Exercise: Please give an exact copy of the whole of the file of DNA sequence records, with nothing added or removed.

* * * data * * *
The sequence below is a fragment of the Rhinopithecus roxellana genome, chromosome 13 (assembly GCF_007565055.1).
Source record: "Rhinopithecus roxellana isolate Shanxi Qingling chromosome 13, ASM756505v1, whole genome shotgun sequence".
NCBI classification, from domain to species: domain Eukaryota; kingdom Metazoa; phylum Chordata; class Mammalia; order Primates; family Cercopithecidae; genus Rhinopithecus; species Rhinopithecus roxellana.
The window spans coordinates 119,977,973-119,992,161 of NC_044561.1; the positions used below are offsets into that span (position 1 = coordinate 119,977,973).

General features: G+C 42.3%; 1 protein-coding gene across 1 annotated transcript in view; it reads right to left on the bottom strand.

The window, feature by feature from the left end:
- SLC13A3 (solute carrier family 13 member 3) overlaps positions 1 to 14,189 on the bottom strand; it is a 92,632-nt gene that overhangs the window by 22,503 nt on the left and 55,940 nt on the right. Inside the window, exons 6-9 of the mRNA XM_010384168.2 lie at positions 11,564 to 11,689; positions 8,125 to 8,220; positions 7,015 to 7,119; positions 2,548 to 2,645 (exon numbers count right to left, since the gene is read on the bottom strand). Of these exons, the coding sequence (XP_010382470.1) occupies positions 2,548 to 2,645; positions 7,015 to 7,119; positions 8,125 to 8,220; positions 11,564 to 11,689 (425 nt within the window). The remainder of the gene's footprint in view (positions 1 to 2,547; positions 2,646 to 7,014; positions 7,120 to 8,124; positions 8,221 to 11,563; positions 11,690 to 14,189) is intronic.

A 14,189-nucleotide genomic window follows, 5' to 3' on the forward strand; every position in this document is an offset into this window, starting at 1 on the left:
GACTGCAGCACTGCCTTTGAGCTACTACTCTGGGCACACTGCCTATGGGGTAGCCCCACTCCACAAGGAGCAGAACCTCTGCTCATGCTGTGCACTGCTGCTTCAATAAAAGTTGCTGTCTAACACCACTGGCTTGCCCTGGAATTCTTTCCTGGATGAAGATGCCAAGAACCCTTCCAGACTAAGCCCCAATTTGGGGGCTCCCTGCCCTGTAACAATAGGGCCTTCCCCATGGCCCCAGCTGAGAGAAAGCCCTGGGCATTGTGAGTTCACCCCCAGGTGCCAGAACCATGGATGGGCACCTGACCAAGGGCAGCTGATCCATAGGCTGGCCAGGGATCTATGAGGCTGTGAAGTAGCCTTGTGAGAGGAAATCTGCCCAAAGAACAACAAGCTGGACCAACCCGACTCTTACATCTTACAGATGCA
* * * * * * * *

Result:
The sequence below is a fragment of the Rhinopithecus roxellana genome, chromosome 13 (assembly GCF_007565055.1).
Source record: "Rhinopithecus roxellana isolate Shanxi Qingling chromosome 13, ASM756505v1, whole genome shotgun sequence".
NCBI classification, from domain to species: domain Eukaryota; kingdom Metazoa; phylum Chordata; class Mammalia; order Primates; family Cercopithecidae; genus Rhinopithecus; species Rhinopithecus roxellana.
The window spans coordinates 119,977,973-119,992,161 of NC_044561.1; the positions used below are offsets into that span (position 1 = coordinate 119,977,973).

General features: G+C 42.3%; 1 protein-coding gene across 1 annotated transcript in view; it reads right to left on the bottom strand.

The window, feature by feature from the left end:
- SLC13A3 (solute carrier family 13 member 3) overlaps positions 1 to 14,189 on the bottom strand; it is a 92,632-nt gene that overhangs the window by 22,503 nt on the left and 55,940 nt on the right. Inside the window, exons 6-9 of the mRNA XM_010384168.2 lie at positions 11,564 to 11,689; positions 8,125 to 8,220; positions 7,015 to 7,119; positions 2,548 to 2,645 (exon numbers count right to left, since the gene is read on the bottom strand). Of these exons, the coding sequence (XP_010382470.1) occupies positions 2,548 to 2,645; positions 7,015 to 7,119; positions 8,125 to 8,220; positions 11,564 to 11,689 (425 nt within the window). The remainder of the gene's footprint in view (positions 1 to 2,547; positions 2,646 to 7,014; positions 7,120 to 8,124; positions 8,221 to 11,563; positions 11,690 to 14,189) is intronic.

A 14,189-nucleotide genomic window follows, 5' to 3' on the forward strand; every position in this document is an offset into this window, starting at 1 on the left:
GACTGCAGCACTGCCTTTGAGCTACTACTCTGGGCACACTGCCTATGGGGTAGCCCCACTCCACAAGGAGCAGAACCTCTGCTCATGCTGTGCACTGCTGCTTCAATAAAAGTTGCTGTCTAACACCACTGGCTTGCCCTGGAATTCTTTCCTGGATGAAGATGCCAAGAACCCTTCCAGACTAAGCCCCAATTTGGGGGCTCCCTGCCCTGTAACAATAGGGCCTTCCCCATGGCCCCAGCTGAGAGAAAGCCCTGGGCATTGTGAGTTCACCCCCAGGTGCCAGAACCATGGATGGGCACCTGACCAAGGGCAGCTGATCCATAGGCTGGCCAGGGATCTATGAGGCTGTGAAGTAGCCTTGTGAGAGGAAATCTGCCCAAAGAACAACAAGCTGGACCAACCCGACTCTTACATCTTACAGATGCA